A Halloween Poem by R. Nikolas Macioci

The three-story, pre-Civil-War house creaks.

It’s gray, unfinished clapboard sags. 

Spider webs wreath its windows. In each, 

a jack-o’-lantern flickers bright yellow. 

Tombstones in the mouth of the neighboring 

churchyard are moonlit teeth crooked as 

arthritic hands. A picket fence encompasses 

the house.  Its jagged spears impale low 

cumulus clouds that roll from a black sky. 

Wind whips walls of leaves against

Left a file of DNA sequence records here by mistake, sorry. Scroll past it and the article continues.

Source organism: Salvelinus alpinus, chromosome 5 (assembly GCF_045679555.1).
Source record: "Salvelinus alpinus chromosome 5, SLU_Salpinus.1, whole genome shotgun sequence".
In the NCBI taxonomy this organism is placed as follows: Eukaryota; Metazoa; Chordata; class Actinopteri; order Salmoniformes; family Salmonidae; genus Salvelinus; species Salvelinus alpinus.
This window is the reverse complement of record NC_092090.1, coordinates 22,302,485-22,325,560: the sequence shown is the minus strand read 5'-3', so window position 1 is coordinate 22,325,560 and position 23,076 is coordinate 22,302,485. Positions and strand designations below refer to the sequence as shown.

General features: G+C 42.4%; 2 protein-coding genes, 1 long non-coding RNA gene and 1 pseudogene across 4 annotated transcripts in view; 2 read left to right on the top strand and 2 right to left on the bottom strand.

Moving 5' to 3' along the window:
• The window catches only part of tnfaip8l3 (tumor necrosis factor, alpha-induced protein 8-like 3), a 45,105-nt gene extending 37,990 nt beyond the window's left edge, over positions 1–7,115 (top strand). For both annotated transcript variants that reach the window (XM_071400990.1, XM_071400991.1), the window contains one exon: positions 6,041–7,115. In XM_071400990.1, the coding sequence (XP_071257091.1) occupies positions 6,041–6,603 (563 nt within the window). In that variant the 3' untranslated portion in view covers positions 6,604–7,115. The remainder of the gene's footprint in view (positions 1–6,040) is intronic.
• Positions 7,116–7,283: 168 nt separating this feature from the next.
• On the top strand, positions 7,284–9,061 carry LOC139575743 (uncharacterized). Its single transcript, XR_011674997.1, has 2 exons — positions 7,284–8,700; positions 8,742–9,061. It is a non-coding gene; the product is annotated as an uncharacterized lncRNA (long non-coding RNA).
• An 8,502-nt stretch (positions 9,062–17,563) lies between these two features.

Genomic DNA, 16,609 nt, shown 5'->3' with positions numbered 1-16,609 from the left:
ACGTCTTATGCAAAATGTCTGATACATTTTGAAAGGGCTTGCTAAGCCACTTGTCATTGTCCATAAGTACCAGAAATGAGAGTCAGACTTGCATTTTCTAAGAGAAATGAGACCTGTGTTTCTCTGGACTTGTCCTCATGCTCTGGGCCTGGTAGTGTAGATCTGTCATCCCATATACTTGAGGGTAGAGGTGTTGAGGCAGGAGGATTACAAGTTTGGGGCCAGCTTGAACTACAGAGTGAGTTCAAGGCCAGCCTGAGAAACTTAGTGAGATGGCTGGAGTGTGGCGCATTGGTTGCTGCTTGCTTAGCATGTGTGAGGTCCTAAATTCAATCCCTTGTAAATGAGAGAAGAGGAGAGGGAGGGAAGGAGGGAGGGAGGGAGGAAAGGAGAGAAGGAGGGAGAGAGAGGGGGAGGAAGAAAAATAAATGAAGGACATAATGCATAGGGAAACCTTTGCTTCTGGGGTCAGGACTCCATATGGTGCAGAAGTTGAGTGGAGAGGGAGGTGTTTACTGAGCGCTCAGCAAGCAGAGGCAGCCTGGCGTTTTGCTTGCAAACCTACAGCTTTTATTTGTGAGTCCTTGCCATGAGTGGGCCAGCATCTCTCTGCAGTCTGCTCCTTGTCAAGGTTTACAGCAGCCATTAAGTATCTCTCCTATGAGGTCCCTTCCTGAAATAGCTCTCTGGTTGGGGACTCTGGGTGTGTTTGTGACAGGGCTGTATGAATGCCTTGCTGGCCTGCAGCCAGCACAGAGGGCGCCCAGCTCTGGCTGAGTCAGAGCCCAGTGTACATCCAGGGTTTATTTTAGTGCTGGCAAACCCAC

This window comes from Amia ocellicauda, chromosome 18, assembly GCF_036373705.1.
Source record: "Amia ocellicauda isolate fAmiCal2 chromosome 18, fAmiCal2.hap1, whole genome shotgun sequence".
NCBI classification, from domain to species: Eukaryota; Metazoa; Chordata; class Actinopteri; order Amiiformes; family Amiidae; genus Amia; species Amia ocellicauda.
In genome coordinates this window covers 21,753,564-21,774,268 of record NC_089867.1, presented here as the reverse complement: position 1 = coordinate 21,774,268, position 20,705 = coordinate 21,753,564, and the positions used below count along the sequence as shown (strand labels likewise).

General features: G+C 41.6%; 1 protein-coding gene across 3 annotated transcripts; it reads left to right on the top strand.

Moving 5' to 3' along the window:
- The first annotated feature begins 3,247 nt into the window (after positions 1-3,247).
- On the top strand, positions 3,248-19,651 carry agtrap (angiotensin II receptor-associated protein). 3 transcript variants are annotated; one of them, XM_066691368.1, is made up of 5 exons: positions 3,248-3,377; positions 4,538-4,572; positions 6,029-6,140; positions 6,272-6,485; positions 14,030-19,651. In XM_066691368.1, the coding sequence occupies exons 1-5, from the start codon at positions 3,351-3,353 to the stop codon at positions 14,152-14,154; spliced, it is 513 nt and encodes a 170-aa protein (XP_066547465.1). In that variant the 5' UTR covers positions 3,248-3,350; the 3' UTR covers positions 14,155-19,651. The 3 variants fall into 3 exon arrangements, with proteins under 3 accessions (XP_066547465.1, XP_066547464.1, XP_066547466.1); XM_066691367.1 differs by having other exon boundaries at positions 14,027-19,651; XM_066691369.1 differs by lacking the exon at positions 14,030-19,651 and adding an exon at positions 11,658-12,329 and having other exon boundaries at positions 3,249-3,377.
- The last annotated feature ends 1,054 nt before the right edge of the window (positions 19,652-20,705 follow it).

trick-or-treaters. 

A man’s silhouette, a bent branch, creeps 

from street to bush, lunges from house 

to house, staying only for seconds 

in side yards.  His bony, long fingers bear 

a scythe. His ebony cape rides wind.

He is not in costume. 

He is real as the everlasting. 

When he approaches the three-story house, 

his knock echoes to the cupola. 

The door no one wants to answer squeaks open. 

Only swirls of air greet him. He curses 

at those who evade, who last longer 

than he expected.  He turns away. 

The door slams shut, and he banishes

like sleep in the morning. 

The jack-o’-lanterns sneer.